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Friday, November 27, 2009 12:35 PM

Phoenix Councilman: "Problem One of Expenses, Not Budget"

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Inquiring minds are reading a viewpoint from Phoenix Councilman Sal DiCiccio that sounds much like mine: Phoenix's problem one of expenses, not budget

Fresh off an election victory, Phoenix Councilman Sal DiCiccio is laying out a plan to rein in employee costs, which have ballooned in recent years even as the city cut tens of millions of dollars from its budget.

Across all departments, the cost of estimated employee salary and benefits grew by $285 million, or 23 percent, between fiscal years 2006 and 2009. The number of full-time-equivalent employees in fiscal 2009 was 16,956, up 8 percent during that same period, though that figure fell below 2007 levels for the current fiscal year which began July 1. Employee costs were not available for this fiscal year.

"When I saw these numbers I was shocked, and the public is going to be shocked, too," DiCiccio said during an interview in his City Hall office. "We don't have a budget problem. We have an expense problem. The taxpayers have been paying more and getting less."

DiCiccio, who defeated Dana Marie Kennedy in a run-off election this month, said Phoenix can't afford to continue down that path. He is proposing a three-pronged approach to restructure and curb employee costs:

• Outsource or privatize more city jobs and functions, such as automobile repairs, custodial work, parks maintenance and cleanup, human resources and printing. "A brake job is a brake job," said Hal DeKeyser, DiCiccio's chief of staff.

• Cut layers of bureaucracy for certain business processes and cross-train remaining employees to perform multiple tasks. For example, if it takes three employees to process a building permit, eliminate two of them and train the third to do the others' jobs.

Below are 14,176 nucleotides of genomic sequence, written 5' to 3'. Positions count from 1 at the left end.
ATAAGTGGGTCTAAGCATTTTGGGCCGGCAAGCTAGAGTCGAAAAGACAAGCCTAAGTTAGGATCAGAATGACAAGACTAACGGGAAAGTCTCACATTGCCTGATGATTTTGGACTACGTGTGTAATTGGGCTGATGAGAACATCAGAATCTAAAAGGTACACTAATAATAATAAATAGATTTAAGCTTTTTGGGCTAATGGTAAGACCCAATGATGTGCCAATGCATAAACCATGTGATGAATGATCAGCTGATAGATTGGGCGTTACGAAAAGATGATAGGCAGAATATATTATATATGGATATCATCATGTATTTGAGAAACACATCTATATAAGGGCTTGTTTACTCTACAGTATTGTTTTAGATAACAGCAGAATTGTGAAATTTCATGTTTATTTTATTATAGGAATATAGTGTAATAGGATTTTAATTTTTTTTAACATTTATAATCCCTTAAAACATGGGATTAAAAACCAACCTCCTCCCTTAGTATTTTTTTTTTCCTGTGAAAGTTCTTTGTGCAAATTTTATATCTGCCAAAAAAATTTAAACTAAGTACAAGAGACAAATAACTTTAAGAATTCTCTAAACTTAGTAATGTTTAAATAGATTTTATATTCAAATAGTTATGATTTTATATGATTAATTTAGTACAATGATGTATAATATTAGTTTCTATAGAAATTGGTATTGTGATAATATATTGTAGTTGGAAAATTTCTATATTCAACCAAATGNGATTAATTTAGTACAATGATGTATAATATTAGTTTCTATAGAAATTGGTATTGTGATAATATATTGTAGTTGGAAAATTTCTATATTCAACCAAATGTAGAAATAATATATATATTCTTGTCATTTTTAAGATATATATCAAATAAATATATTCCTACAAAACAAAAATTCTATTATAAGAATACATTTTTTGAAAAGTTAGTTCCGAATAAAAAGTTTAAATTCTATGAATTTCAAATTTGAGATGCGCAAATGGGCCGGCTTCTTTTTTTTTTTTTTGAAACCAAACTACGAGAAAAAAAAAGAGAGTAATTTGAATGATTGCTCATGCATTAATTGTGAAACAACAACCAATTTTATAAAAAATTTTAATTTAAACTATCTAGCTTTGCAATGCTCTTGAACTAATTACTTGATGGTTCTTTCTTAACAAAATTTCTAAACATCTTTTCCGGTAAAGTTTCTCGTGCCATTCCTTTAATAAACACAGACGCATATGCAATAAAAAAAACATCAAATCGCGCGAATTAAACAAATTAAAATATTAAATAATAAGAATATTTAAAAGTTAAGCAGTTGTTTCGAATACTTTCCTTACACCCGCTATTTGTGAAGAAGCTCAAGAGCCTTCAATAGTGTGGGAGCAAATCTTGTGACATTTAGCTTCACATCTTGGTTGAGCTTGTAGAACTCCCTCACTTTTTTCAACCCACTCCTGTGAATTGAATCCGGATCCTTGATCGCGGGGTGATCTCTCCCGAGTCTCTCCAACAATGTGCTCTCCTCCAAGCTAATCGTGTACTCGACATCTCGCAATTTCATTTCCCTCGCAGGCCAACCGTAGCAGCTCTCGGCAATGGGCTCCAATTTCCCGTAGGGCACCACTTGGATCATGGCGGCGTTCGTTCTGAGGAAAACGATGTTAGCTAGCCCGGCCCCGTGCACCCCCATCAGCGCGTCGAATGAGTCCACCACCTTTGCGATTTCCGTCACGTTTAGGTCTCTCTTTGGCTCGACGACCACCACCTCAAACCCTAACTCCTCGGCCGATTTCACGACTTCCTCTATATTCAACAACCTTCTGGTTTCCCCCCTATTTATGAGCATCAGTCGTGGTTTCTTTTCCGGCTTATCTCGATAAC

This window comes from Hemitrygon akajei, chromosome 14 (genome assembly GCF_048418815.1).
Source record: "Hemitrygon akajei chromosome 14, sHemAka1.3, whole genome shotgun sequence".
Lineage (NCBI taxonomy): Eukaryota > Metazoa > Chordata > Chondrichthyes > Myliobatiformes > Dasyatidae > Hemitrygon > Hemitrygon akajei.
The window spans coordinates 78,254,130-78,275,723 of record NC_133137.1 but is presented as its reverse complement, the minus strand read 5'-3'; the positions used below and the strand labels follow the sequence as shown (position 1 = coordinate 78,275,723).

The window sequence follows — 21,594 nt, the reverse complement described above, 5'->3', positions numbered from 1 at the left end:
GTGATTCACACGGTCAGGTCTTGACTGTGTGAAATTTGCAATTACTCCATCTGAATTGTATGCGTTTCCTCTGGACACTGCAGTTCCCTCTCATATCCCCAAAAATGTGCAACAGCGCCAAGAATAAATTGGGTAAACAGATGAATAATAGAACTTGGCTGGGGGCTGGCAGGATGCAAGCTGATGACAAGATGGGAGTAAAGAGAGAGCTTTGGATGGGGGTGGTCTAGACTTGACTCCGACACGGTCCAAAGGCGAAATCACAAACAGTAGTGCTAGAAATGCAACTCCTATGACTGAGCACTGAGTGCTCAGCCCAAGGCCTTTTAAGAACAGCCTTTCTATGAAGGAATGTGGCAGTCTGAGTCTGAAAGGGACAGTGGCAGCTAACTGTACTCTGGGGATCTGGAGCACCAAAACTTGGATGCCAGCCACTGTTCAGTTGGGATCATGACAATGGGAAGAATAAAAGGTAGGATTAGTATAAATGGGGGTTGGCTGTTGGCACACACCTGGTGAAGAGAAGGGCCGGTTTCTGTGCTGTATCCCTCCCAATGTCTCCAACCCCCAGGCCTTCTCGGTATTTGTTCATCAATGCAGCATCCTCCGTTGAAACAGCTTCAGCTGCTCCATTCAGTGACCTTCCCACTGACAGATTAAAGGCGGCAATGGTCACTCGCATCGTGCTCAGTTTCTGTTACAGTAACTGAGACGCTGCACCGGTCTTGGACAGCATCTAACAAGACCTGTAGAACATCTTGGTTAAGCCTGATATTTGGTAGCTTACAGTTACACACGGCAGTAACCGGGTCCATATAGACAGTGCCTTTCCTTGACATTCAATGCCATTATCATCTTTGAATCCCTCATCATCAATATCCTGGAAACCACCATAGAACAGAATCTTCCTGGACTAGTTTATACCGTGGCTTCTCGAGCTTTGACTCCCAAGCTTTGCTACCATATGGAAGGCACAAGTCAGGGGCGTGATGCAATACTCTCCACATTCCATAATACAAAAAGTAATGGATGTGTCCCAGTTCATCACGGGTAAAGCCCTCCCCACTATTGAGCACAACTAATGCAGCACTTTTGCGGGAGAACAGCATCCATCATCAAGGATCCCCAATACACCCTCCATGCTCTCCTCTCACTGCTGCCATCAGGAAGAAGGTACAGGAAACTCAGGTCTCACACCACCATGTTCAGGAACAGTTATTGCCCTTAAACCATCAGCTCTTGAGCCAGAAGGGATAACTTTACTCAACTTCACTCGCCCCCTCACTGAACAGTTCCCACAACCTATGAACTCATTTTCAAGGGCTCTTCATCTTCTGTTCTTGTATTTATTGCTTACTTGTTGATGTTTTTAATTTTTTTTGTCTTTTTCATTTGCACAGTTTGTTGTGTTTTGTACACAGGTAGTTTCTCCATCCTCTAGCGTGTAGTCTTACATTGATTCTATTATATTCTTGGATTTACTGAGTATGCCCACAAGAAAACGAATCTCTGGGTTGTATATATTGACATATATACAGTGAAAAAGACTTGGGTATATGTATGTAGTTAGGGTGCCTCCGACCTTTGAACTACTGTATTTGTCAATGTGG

• "Redeploy" or shift resources and funding to police officers, firefighters and other front-line employees at City Hall.

While lacking specific details and numbers, DiCiccio's plan comes just as Phoenix's seven labor unions are preparing to begin negotiations with the city for new two-year contracts.
7 Labor Unions is 7 Labor Unions Too Many

Where DiCiccio misses the boat (and badly) is in regards to police and fire. They are a huge portion of the budget and neither should be sacred cows.

Getting rid of the police union would be the hardest of the lot but the rest should easily be doable. All it takes is a bit of resolve and willingness to send the unions packing by privatizing services.

To achieve maximum benefit, the bidding process for privatized services must be open, competitive, and non-politicized. That is all it takes.

The mayor and council members need to pay hardball with the unions and especially with the police and fire unions before they bankrupt the city (assuming of course Phoenix is not already bankrupt from pension promises that can never be paid).

Mike "Mish" Shedlock
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